Handsome Humphrey was originally taken in by Buckeye House Rabbit Society in August 2016.  Unfortunately, as many people know, certain colors and breeds of animals are not as popular as others, so our handsome boy remained a foster.  It wasn’t until April 2017 that we noticed a lump on Humphrey’s side.  Sadly, the biopsy results came back abnormal and the vet suspected cancer.  It was then that we knew he would become a sanctuary bunny.

Since then, BHRS member Stephanie Ash has cared for Humphrey as her own.  Despite not knowing how long he will be with us, we make every day the best day we can for him with lots of treats, gentle pets, room to play, and fun enrichment activities.  He is happy, and even though his lump continues to grow, he still doesn’t realize anything is wrong with him.

Our sanctuary rabbits require special love and care. Their home is with us at the sanctuary and they are not available for adoption. You can directly support these rabbits by sponsoring them.


Here is his previous Needs-a-Home write-up —

Humphrey is a very busy boy.  He is only about one year old and loves free time away from his pen.  He doesn’t care for being held (because that takes time away from his freedom to explore, you see).  He does love attention and is very people-friendly.  Humphrey loves shredding up newspaper inside of his cardboard box.  Humphrey is a bit of a goof ball and is sure to make you laugh.




Margery Pontiac

It is with great sadness that I report the passing of one of Buckeye’s long-term sanctuary residents.  Margery Pontiac was assisted in crossing the Rainbow Bridge on Friday, April 20th, 2018.  Margery had developed a cancerous tumor inside her lung, which was draining into the lung making it difficult for her to breathe.  She saw Dr. Riggs a few times in February and March to have the fluid removed, but it got to the point where we knew a hard decision had to be made.  This medical issue could not be cured, so we chose to say good bye in order to save her from further suffering.  To say she was adored would be a great understatement.  Margery was loved by many people.  She lived with Kristen Doherty for ten years, so she was at least eleven or twelve years old.  Binky free, beautiful girl!  — Stephanie Lodge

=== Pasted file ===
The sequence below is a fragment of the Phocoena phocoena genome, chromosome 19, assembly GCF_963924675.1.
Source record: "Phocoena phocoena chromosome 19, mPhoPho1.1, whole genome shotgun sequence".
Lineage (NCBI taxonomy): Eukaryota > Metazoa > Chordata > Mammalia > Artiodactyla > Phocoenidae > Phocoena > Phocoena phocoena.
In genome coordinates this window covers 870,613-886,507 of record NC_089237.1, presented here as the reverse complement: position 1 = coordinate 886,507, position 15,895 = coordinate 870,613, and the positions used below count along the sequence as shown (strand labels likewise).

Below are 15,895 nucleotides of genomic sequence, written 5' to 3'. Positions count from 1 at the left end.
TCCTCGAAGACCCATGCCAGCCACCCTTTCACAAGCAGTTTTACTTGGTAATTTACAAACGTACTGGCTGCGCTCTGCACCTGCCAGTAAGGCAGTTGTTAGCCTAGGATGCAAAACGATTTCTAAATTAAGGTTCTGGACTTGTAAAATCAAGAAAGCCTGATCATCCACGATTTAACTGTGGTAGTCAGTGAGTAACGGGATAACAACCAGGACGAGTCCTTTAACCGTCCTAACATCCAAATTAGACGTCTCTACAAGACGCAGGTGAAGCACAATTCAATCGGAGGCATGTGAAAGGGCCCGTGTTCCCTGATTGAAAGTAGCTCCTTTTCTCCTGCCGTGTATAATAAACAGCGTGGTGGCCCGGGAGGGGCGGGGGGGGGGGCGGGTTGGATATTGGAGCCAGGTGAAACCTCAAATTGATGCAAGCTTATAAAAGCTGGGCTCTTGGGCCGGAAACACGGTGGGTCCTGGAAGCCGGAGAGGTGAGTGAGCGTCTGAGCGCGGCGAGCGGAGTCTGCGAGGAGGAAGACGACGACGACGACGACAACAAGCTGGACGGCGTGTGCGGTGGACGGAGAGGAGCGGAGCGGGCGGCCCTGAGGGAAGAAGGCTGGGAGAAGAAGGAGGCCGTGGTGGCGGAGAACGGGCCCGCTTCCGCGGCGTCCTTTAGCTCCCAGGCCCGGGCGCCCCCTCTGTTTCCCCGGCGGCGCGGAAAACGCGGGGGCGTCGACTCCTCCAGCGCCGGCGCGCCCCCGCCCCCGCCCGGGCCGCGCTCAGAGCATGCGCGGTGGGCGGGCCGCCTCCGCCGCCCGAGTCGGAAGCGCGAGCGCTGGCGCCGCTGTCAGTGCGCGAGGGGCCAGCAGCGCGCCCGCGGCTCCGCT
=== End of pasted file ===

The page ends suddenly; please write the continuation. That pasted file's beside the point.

Margery Pontiac (named after a Holstein cow) is a beautiful dark brown agouti rabbit with vision problems. Ideally Margery would like us to place hay in her litterbox one strand at a time. This is somehow very reassuring to her, but as you can imagine,becomes highly impractical. If we move at a normal pace, she becomes flustered and overwhelmed and bats the hay right out of our hands.


Margery has developed close ties to only certain humans whom she will let per her, but only if a specific scripted routine is followed. She’s never bitten anyone – ever – but puts on a great and scary display of boxing, batting, grunting, and other intimidating acts.


Our sanctuary rabbits require special love and care. Their home is with us at the sanctuary and they are not available for adoption. You can directly support these rabbits by sponsoring them.